UCLA and three other top-tier West Coast universities have formed an alliance to work together to increase the number of underrepresented minority Ph.D. students in the mathematical, physical and computer sciences and engineering going into the ranks of postdoctoral students and faculty at the country’s best research universities and national labs.
The California Alliance for Graduate Education and the Professoriate includes UCLA, the California Institute of Technology, Stanford University and UC Berkeley, which will lead the alliance. The new program to increase the number of minority Ph.D. students and faculty members in these targeted STEM fields is supported by a $2.2 million grant from the National Science Foundation.
Together, the four universities produce almost 10 percent of the nation’s underrepresented minority Ph.D.s in the science and engineering fields that the alliance is targeting. With UC Berkeley and Stanford in the north, and Caltech and UCLA in the south, the four institutions span the nation’s most populous and ethnically diverse state, are each other’s closest peer institutions and are similarly ranked.
The alliance is focusing on increasing the number of underrepresented minority Ph.D. students and faculty in targeted fields who go to top universities and the national labs.
The alliance is creating a cross-institutional community of underrepresented minority Ph.D. students, postdoctoral scholars and faculty members in the targeted fields. It will offer faculty training to better recognize and help these students thrive and advance as well as conduct research that will include annual surveys of Ph.D. students about what factors impact their attitudes, experiences and preparation for the future.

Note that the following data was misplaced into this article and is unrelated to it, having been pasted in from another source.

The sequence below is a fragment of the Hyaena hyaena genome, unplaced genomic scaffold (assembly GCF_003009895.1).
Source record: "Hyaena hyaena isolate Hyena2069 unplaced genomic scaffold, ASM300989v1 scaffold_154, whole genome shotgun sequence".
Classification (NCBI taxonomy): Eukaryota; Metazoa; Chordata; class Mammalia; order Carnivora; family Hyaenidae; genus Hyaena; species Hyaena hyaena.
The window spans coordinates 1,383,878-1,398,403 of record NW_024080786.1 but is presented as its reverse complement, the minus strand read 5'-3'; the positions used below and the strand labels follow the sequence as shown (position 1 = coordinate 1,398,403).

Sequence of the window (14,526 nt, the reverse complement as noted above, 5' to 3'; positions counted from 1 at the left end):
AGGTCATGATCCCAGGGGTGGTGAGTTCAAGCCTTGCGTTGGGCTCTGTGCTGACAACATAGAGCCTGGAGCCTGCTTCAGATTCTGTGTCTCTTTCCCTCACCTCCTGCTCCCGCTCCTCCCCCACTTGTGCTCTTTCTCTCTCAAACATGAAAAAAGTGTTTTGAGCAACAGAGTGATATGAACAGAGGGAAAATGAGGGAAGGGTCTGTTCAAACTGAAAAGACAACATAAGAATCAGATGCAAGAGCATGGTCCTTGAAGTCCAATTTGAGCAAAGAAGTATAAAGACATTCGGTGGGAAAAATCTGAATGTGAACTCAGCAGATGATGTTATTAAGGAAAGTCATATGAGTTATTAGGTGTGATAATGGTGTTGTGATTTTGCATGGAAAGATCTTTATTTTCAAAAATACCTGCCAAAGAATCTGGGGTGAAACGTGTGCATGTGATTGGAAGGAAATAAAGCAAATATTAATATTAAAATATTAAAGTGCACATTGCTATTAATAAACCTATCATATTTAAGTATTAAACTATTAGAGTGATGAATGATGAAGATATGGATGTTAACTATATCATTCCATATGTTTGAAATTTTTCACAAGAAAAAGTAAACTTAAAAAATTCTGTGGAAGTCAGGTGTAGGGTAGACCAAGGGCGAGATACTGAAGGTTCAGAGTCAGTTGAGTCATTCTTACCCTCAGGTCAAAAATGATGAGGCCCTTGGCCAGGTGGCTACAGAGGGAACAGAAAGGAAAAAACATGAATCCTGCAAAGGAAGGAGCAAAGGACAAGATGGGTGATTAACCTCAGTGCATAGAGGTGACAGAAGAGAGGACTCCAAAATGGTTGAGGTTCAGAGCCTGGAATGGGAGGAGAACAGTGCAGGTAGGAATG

Graduate students of color “are highly influenced by whether their department has a critical mass of people that are similar to themselves,” said Carlos Grijalva, associate dean of the Graduate Division at UCLA and a professor of behavioral neuroscience. “I also tell my students, ‘If I can do it, you can do it.’”
A Hispanic-American who was the first in his family to attend college, Grijalva has been hailed at UCLA as a mentor and resource for underrepresented minority students. He has traveled the country to foster relationships with historically black schools and to recruit a more diverse graduate-student population. In 2012, he was selected the faculty winner of the Academic Senate Diversity, Equity, and Inclusion Award.
Individually, UCLA and its alliance institutions have explicit policies and commitments to increase diversity as well as model programs to recruit, retain and advance underrepresented minority students. But statistics in this area for all four institutions reflect a disturbing national trend.
In 2011, the year for which the most current data were available for the four institutions, of the 845 new Ph.D. students in the targeted STEM fields who began their doctoral programs, 81 of them were from underrepresented minority groups. Of the 753 doctoral degrees awarded in these fields, 59 of them went to underrepresented minority students. Of the 1,050 postdocs in these targeted disciplines, 58 were from underrepresented minority groups.
In tackling this nationwide problem, said Mark Leddy, the NSF’s program director, the alliance “draws on the strength of the institutions involved and is developing a model for moving the needle in this area.”
The alliance plans to nurture social-professional networks of Ph.D. students, faculty and research scientists. Students will be funded to travel to other alliance institutions to visit, give talks or meet researchers or a potential mentor to increase the likelihood that they will land a prestigious postdoctoral or faculty position.
Planned activities include an annual retreat — the first one will be April 4-5 at Stanford — where students will work on their skills in networking, communication and project management, among others. It also will be a gathering place for schools and national labs seeking postdoctoral fellows and new faculty looking to hire students.
Also in the works is a competition for funding for alliance postdoctoral positions and an online searchable database of alliance participants and their research interests to help the four schools, national labs and other institutions identify and recruit future postdoctoral scholars and faculty.
“The California Alliance institutions already are providing remarkable opportunities for graduate students,” said Mark Richards, executive dean of UC Berkeley’s College of Letters and Science and dean of mathematical and physical sciences. “The issue is that we have to do something above and beyond what’s standard in graduate education to give all students a sense of belonging.”